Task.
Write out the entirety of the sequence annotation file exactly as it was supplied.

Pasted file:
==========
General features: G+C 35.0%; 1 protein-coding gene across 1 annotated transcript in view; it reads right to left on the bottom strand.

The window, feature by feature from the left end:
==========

General features: G+C 35.0%; 1 protein-coding gene across 1 annotated transcript in view; it reads right to left on the bottom strand.

The window, feature by feature from the left end: